Perhaps a more familiar and popular case is that of the Aravind Eye Hospitals, where Dr. Venkataswamy innovated on the process of implementing cataract operations, integrating an ‘assembly line’ approach that significantly changed the medical team’s ability to do cataract operations in large volumes. Globally, an ophthalmologist does approximately 225-250 cataract surgeries per year. But in India, with that kind of efficiency, it would take a really, really long time to reach out to the millions of poor people who had no access to the doctors and hospitals. With an innovatively re-designed process, today, a Doctor at the Aravind Eye Hospitals can implement more than 2400 cataract surgeries each year; 70% of all the patients coming to Aravind Eye Hospitals get the service free of cost, and yet, the organization runs its operations at a 40% operating margin. A great example of getting more, from less, for more.
Another example to illustrate the opportunity and scope for innovation at the grass root level is the case of Kissan Dharamvir. A major challenge for small holding farmers in India has been the lack of low-cost processing units that can help pulp, juice, steam or paste some of the farm produce, reducing the wastage from farms. Over 35-40% of all horticulture farm produce in India gets wasted due to the lack of such facilities and tools in proximity to the poor farmers. Kissan Dharamvir saw the challenge of his farming community and created a multi-purpose machine that works across plants like aloe vera, and many fruits and vegetables. He began life as a poor rickshaw puller, making ends meet by pulling a cycle rickshaw all day through Delhi. An unfortunate accident sent him back home to his village in Haryana from where he started working on little tools and techniques to help the farming community. With some relentless piloting, experimentation and innovation, today, Dharamvir is recognized by the National Innovation Foundation for his processing technology. His lost-cost, easy to assemble processing products sell across India, East Africa and South Asia helping small holding farmers to increase production, value and subsequently, their incomes.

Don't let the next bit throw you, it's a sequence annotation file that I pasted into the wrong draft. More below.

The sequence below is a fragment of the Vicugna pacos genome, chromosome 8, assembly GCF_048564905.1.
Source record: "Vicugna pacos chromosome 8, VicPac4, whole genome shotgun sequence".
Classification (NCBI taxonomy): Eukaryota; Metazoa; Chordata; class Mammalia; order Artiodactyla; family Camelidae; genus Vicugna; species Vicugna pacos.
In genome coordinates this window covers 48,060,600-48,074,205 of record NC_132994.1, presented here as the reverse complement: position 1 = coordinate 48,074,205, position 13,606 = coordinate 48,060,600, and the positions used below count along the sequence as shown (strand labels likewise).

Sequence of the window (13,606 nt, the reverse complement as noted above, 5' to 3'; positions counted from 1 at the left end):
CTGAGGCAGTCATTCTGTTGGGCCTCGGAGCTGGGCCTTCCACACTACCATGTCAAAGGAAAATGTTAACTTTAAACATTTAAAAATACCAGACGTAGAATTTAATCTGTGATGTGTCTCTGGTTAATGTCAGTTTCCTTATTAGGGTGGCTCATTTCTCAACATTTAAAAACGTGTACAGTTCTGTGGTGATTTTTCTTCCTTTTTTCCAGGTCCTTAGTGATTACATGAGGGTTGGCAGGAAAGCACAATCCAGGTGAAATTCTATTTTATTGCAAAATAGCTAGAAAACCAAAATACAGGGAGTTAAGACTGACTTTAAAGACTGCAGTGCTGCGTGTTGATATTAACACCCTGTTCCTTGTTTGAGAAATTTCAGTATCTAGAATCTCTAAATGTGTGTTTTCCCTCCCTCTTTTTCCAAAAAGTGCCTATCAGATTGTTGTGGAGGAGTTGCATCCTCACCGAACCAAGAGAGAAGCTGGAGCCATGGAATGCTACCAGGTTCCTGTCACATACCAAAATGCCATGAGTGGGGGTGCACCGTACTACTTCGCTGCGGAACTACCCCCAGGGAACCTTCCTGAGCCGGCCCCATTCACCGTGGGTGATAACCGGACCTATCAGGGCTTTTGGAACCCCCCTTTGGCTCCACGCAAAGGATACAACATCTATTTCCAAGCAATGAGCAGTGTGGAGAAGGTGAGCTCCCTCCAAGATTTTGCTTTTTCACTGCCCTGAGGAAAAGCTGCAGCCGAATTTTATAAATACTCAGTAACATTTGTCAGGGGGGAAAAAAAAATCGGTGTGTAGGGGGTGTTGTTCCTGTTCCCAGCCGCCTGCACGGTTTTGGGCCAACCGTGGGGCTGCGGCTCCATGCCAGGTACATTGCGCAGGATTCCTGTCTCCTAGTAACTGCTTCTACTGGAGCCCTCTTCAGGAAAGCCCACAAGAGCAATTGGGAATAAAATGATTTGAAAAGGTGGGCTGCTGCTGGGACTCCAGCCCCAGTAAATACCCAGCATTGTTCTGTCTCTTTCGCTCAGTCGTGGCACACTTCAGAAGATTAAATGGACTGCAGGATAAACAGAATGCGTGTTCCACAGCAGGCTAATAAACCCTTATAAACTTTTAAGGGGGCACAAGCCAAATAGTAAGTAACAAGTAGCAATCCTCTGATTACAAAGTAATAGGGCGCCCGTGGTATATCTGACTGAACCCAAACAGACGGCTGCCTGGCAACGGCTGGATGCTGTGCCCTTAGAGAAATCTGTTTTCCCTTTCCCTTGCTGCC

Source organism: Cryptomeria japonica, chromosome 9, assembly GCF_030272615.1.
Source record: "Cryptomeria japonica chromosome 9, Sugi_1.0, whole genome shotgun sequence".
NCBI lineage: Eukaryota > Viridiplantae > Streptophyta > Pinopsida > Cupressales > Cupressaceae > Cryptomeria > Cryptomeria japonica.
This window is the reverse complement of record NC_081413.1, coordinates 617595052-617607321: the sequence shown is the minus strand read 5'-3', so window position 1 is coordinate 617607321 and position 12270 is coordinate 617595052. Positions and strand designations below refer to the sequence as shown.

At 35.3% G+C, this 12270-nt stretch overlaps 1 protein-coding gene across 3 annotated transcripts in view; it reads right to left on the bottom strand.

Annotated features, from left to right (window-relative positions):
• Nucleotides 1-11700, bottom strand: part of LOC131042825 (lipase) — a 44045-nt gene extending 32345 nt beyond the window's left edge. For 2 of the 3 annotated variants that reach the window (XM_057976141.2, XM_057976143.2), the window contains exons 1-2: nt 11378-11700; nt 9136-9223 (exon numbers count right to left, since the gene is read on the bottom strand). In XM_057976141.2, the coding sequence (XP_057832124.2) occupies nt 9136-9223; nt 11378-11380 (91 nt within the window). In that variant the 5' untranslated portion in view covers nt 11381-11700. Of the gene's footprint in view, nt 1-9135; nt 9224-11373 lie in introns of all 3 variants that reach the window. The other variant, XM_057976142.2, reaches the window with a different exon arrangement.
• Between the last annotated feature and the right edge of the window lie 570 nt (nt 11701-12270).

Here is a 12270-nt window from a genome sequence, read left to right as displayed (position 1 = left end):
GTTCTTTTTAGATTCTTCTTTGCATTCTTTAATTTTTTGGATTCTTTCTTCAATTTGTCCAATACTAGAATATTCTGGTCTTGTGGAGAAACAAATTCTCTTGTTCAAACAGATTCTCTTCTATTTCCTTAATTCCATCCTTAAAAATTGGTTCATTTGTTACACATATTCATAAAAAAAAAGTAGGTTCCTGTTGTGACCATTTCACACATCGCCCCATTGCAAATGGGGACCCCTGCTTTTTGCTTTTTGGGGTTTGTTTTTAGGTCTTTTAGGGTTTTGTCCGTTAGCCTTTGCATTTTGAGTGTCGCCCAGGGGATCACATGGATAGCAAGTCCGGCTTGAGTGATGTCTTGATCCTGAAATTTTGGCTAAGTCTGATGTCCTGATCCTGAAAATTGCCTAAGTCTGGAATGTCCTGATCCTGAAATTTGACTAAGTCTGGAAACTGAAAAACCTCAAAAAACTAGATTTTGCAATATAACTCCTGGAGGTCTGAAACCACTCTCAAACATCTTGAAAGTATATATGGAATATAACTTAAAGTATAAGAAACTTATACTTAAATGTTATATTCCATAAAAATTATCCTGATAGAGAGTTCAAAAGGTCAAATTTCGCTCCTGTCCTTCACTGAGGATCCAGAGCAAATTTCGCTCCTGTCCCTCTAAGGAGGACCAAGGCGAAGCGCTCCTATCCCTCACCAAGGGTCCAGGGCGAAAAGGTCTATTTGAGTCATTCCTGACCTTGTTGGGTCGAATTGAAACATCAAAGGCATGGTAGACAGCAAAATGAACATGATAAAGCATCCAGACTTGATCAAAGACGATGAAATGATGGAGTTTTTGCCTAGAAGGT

Institutes like the National Innovation Foundation, platforms like the Ashoka Fellowship have worked to develop a large community of disruptive social innovators in India; Building further on that, several impact funds, philanthropies and bank schemes have helped fund the development of entrepreneurs. Many innovative teams have now scaled their solutions across Indian States and across national borders. The entrepreneurial ecosystem has grown rapidly over the last 20 years and several ideas are now scaled, mature and ready to be replicated across other regions that have similar challenges and a need to develop inclusive solutions.
From the conversations with entrepreneurs and innovators at the SEED Symposium in Nairobi, I took away a great deal of positive energy. It’s a good time to be building connects between entrepreneurial teams that wish to leverage socially relevant, financially sustainable innovations in agriculture & healthcare across our countries. This is especially possible if cohesive, collaborative and sustainable partnerships can be developed between innovative teams in India, Africa and South Asia working on similar challenge areas. The CONNECT TO GROW platform is an ambitious experiment and step in facilitating these partnerships.